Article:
12 experts weigh in on RCEP’s impact on the property market in Malaysia.
For the past several years, ASEAN has been experiencing a strong and consistent growth, well above the developed economies and the world averages. ASEAN, with its more than 700 million population, is among the 5 biggest economies of the world and since its inception has been regarded as one of the most exciting markets of the future. The RCEP Agreement, a new trade and economic “preferred partnership” agreement now includes China, South Korea, Japan, Australia and New Zealand.
Recently signed, the RCEP agreement, which will only be fully enforced within the next two years, will definitely speed up growth in the region.
Malaysia, which in terms of development and per-capita income, comes third after Singapore and Brunei, has the great advantage of being high up on several rankings.
From ease of doing business to education, health and medical services, infrastructure and much more, Malaysia stands above our regional peers and is more competitive compared to the more developed Singapore and Brunei in terms of costing.
I am expecting a surge in demand for properties from foreigners from the 5 “new partner countries” within the next 4 to 5 years; and this will bring in a healthy demand for highly priced residential dwellings in KL, Iskandar Malaysia and Penang, as the first three destinations.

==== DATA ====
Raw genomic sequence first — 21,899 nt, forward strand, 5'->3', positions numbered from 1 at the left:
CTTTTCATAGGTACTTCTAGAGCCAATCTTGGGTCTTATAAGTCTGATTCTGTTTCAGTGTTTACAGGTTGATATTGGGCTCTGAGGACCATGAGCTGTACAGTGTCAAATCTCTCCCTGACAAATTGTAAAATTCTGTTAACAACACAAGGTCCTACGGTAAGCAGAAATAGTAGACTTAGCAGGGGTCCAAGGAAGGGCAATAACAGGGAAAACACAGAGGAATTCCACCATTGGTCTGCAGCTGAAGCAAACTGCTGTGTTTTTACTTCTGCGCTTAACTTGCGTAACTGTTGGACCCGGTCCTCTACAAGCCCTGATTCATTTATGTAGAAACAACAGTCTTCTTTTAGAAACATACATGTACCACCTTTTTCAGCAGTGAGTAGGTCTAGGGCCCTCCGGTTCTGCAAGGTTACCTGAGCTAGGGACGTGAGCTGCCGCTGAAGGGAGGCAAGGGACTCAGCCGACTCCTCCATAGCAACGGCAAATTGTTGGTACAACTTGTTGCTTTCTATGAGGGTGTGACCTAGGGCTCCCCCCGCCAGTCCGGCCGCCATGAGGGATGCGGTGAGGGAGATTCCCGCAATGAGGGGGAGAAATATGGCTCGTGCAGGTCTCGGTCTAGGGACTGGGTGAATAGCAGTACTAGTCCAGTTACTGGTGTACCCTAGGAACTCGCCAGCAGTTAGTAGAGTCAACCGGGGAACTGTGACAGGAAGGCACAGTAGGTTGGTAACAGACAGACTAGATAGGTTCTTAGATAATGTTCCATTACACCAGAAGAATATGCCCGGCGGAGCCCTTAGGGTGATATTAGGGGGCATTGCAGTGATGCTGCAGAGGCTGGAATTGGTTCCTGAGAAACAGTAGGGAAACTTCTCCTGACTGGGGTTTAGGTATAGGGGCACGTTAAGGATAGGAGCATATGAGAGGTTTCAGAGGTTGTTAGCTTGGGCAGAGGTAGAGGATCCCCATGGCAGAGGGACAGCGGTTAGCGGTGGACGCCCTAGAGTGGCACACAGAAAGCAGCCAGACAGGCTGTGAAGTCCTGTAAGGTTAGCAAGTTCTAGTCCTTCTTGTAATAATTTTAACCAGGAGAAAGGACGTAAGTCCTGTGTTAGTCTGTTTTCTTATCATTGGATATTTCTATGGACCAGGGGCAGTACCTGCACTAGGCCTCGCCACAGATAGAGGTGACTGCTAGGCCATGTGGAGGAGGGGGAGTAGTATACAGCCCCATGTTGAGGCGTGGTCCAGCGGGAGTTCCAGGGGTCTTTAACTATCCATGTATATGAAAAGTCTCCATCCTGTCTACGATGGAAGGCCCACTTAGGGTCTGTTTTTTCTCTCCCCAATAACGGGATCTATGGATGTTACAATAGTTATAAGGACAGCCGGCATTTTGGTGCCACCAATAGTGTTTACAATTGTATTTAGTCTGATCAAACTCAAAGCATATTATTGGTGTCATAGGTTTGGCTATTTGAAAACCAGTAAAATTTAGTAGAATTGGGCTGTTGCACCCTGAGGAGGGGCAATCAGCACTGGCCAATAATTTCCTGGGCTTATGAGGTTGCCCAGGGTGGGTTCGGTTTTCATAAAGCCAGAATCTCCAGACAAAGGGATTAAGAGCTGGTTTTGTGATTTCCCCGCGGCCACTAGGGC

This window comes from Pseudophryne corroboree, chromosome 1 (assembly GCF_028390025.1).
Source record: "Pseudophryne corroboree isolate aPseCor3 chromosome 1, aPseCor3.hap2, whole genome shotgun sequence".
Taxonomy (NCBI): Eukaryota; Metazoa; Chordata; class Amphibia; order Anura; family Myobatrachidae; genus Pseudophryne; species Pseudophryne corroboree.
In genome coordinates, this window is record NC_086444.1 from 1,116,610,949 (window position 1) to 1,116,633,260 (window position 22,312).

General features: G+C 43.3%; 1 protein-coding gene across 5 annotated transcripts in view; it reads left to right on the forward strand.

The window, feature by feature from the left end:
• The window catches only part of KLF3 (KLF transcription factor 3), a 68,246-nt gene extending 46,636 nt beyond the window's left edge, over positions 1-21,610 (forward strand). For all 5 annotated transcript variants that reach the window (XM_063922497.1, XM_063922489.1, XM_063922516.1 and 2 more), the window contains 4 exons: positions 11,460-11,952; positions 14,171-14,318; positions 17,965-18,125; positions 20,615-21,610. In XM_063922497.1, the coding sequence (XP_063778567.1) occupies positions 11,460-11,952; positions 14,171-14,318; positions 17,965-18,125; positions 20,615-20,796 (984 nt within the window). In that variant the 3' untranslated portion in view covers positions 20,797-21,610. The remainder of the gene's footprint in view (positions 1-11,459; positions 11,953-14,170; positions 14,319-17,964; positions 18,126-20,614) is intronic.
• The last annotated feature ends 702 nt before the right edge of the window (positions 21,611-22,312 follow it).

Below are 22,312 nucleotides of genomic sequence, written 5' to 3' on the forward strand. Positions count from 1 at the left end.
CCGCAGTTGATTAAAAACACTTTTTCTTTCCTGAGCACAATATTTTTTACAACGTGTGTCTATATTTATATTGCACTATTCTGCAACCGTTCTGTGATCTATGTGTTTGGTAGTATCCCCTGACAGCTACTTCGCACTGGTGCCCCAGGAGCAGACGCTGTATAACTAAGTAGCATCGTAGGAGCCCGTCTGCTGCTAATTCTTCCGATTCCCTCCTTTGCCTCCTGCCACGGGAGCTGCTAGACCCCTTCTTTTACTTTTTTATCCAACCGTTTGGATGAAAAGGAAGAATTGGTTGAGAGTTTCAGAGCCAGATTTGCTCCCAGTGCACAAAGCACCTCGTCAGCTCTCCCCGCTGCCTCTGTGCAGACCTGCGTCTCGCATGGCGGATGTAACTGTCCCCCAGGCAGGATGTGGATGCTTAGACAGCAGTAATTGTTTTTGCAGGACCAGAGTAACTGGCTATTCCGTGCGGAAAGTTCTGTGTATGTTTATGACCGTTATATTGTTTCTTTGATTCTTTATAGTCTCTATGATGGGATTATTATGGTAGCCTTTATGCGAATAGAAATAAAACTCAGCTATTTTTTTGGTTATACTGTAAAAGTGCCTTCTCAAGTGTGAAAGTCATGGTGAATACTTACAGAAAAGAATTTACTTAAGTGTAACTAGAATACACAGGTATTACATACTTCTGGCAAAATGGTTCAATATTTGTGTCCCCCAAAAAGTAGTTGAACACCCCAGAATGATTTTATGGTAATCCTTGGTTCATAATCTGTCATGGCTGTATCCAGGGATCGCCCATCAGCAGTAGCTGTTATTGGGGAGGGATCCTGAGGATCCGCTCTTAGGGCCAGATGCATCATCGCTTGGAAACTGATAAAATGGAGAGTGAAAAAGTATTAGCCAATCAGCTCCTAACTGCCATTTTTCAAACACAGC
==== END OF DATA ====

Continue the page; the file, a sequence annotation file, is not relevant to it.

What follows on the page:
By 2030, we should see a much wider demand covering areas such as East Malaysia (Kota Kinabalu, Kuching and Bintulu) and West Malaysia’s east coast mostly in the surrounding areas of Kuantan. All these could be boosted and proceed faster if the government initiates higher demand through MM2H revision, easier immigration procedures and revised foreign threshold.
Please find a score card below for ASEAN which gives more than one valid reason for foreigners to choose Malaysia first.
RCEP mainly focuses on facilitating cross border trade and investment via removal of tariffs, standardisation of rules and practices, and investment guarantees, etc, so impacts will be more indirect, from business growths arising from these initiatives.
Any impact will again be more longer-term than immediate especially for the property sector. There are also structural changes expected on how we work and shop that potentially require less space, so for commercial segments, they a re not likely to benefit as much given the countervailing factors. The logistics and industrial sectors are likely to be the main beneficiaries from this in the immediate and longer term.
In terms of investment, Malaysia needs to upgrade its playbook to be more competitive to attract more FD investments. This has been well debated, and it’s acknowledged that we have lots of structural weaknesses that need to be addressed in the long term. This will need both money and political will, besides time.
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RCEP’s direct impact would be on industrial properties whereby we expect higher demand for industrial properties for manufacturing as well as for logistics purpose to export to the regional market. This is because most of the goods will be at low or zero tariff within RCEP region. It is the next economic growth area because of the population and also total GDP.
There’s a caveat though – with the lower price of goods in Malaysia, the inflation rate is lower but businesses are facing greater competition and Malaysians must be ready to compete within the economic region.
For residential and commercial, the effect would be slower because it would have to wait until after the manufacturing investment comes in which would then create new demand for the commercial and residential sectors.